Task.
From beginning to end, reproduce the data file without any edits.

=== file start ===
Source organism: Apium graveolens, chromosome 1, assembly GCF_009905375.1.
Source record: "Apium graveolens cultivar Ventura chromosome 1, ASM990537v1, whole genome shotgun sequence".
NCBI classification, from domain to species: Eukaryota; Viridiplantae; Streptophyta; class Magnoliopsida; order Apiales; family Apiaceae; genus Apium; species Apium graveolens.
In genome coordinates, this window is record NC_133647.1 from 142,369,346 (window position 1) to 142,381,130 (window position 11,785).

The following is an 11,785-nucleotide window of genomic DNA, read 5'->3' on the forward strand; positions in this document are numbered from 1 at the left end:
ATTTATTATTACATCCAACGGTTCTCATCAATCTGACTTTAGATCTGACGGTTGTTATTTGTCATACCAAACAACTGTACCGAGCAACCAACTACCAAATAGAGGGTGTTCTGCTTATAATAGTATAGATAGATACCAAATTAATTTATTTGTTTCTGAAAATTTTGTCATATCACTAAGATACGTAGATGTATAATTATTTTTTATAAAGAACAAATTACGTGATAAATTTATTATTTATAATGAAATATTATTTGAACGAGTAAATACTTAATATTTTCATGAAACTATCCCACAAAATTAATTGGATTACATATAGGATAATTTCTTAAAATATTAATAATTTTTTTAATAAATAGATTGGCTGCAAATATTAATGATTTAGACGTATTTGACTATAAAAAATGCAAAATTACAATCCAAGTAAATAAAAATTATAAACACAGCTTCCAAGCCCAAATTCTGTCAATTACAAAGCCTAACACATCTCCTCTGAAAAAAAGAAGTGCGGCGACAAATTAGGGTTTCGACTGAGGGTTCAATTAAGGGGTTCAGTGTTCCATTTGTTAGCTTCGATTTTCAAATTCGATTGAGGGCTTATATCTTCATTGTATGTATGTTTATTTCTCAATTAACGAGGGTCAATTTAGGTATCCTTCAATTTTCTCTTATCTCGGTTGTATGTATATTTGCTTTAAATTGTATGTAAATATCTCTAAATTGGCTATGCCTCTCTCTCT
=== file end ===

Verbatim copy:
Source organism: Apium graveolens, chromosome 1, assembly GCF_009905375.1.
Source record: "Apium graveolens cultivar Ventura chromosome 1, ASM990537v1, whole genome shotgun sequence".
NCBI classification, from domain to species: Eukaryota; Viridiplantae; Streptophyta; class Magnoliopsida; order Apiales; family Apiaceae; genus Apium; species Apium graveolens.
In genome coordinates, this window is record NC_133647.1 from 142,369,346 (window position 1) to 142,381,130 (window position 11,785).

The following is an 11,785-nucleotide window of genomic DNA, read 5'->3' on the forward strand; positions in this document are numbered from 1 at the left end:
ATTTATTATTACATCCAACGGTTCTCATCAATCTGACTTTAGATCTGACGGTTGTTATTTGTCATACCAAACAACTGTACCGAGCAACCAACTACCAAATAGAGGGTGTTCTGCTTATAATAGTATAGATAGATACCAAATTAATTTATTTGTTTCTGAAAATTTTGTCATATCACTAAGATACGTAGATGTATAATTATTTTTTATAAAGAACAAATTACGTGATAAATTTATTATTTATAATGAAATATTATTTGAACGAGTAAATACTTAATATTTTCATGAAACTATCCCACAAAATTAATTGGATTACATATAGGATAATTTCTTAAAATATTAATAATTTTTTTAATAAATAGATTGGCTGCAAATATTAATGATTTAGACGTATTTGACTATAAAAAATGCAAAATTACAATCCAAGTAAATAAAAATTATAAACACAGCTTCCAAGCCCAAATTCTGTCAATTACAAAGCCTAACACATCTCCTCTGAAAAAAAGAAGTGCGGCGACAAATTAGGGTTTCGACTGAGGGTTCAATTAAGGGGTTCAGTGTTCCATTTGTTAGCTTCGATTTTCAAATTCGATTGAGGGCTTATATCTTCATTGTATGTATGTTTATTTCTCAATTAACGAGGGTCAATTTAGGTATCCTTCAATTTTCTCTTATCTCGGTTGTATGTATATTTGCTTTAAATTGTATGTAAATATCTCTAAATTGGCTATGCCTCTCTCTCT